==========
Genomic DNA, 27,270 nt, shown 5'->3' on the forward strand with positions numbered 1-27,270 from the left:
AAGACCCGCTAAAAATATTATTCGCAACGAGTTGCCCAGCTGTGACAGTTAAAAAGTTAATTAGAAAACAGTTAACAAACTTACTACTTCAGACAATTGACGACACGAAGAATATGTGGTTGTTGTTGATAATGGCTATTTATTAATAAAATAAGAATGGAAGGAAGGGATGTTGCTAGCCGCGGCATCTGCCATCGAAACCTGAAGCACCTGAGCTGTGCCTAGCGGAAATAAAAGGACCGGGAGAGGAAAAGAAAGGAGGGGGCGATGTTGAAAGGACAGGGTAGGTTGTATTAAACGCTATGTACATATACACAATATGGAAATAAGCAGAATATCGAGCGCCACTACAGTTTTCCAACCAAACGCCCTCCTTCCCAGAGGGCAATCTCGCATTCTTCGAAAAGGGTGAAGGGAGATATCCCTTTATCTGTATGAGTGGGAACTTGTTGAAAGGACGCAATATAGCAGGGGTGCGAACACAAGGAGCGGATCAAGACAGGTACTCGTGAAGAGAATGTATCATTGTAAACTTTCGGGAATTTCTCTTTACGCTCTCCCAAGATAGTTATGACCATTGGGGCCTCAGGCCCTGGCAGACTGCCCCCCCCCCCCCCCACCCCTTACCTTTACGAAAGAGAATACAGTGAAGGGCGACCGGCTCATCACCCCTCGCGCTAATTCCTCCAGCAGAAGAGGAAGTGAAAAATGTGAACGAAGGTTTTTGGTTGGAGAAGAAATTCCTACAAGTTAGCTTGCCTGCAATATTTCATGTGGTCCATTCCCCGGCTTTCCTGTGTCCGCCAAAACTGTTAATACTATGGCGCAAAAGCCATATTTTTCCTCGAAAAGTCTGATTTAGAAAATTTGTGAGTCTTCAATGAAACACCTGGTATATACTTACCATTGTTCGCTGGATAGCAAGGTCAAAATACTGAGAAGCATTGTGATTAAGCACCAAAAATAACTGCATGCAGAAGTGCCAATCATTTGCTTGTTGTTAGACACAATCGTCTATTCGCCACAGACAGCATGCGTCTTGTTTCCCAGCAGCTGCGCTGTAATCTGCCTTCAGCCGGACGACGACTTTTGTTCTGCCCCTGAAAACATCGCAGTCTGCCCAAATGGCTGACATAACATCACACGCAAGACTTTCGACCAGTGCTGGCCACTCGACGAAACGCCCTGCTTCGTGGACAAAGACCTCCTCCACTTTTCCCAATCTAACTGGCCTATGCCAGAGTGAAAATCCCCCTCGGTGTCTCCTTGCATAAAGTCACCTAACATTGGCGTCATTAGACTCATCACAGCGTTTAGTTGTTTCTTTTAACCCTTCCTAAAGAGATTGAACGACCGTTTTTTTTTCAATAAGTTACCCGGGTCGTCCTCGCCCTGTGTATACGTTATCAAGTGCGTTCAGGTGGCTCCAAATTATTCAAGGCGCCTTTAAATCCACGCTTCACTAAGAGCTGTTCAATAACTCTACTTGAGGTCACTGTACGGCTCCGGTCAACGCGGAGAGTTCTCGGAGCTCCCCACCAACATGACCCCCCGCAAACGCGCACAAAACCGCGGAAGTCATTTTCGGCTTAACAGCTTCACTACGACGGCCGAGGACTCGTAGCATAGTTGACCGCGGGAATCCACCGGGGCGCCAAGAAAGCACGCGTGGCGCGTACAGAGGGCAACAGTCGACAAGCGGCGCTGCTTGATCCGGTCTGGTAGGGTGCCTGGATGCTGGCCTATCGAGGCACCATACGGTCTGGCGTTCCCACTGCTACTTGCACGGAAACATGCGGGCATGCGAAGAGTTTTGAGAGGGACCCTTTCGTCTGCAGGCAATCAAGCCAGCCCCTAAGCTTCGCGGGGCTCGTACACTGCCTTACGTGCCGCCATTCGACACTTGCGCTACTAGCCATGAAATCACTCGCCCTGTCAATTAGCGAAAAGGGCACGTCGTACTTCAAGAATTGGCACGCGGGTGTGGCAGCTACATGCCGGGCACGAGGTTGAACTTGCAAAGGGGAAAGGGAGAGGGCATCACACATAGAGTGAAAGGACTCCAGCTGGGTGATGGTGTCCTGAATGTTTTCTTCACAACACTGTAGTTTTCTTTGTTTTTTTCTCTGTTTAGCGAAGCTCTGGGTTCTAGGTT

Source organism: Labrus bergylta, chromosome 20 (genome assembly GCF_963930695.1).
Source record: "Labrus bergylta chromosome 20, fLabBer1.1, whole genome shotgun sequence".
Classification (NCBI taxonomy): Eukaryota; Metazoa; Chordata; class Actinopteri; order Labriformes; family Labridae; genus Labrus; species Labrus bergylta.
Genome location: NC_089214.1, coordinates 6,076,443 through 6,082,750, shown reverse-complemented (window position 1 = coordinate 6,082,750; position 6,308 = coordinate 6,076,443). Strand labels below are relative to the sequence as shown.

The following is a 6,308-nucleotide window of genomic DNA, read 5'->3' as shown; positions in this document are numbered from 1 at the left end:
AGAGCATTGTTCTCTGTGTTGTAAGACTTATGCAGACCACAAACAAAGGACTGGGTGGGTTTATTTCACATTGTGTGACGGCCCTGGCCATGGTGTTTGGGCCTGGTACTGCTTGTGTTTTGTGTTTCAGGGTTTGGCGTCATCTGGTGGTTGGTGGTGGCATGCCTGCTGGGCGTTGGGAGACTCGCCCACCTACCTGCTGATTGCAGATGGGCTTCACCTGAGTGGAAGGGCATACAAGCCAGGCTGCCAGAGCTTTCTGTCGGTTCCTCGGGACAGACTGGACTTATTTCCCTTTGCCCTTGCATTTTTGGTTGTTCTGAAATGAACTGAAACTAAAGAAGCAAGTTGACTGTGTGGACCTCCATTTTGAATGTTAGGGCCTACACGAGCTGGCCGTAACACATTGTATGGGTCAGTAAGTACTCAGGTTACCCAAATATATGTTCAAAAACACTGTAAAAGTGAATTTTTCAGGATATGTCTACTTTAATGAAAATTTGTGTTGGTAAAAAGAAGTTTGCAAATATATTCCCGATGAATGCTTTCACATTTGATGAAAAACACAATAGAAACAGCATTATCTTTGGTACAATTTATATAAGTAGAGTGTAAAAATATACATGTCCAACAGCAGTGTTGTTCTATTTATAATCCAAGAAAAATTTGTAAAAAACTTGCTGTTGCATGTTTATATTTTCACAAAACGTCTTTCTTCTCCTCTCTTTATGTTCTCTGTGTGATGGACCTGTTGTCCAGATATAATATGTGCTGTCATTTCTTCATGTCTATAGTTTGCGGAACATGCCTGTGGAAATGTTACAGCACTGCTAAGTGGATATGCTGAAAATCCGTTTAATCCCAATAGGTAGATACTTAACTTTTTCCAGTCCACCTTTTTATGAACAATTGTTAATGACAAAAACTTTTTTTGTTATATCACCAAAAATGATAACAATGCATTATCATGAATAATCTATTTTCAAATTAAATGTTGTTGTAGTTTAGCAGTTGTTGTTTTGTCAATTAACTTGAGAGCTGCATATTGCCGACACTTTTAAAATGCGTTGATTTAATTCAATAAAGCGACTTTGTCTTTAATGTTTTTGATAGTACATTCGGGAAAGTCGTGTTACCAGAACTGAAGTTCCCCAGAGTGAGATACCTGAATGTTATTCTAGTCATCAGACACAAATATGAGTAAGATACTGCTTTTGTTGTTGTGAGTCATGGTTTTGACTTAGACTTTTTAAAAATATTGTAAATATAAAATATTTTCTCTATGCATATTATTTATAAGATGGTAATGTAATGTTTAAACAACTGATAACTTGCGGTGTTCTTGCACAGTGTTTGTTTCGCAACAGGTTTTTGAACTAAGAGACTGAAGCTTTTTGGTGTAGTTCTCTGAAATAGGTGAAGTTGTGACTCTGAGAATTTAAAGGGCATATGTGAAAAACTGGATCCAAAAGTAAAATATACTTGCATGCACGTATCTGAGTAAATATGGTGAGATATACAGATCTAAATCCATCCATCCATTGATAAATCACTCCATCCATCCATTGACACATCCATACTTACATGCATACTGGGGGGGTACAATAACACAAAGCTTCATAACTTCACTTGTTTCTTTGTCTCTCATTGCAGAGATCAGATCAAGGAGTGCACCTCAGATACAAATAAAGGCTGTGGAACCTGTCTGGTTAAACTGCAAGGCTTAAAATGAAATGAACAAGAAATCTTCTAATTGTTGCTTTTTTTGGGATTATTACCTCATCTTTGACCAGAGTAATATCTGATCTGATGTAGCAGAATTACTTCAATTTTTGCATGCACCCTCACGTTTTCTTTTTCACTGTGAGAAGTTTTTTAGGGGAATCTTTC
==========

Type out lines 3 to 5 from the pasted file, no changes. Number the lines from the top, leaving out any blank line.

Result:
Source organism: Labrus bergylta, chromosome 20 (genome assembly GCF_963930695.1).
Source record: "Labrus bergylta chromosome 20, fLabBer1.1, whole genome shotgun sequence".
Classification (NCBI taxonomy): Eukaryota; Metazoa; Chordata; class Actinopteri; order Labriformes; family Labridae; genus Labrus; species Labrus bergylta.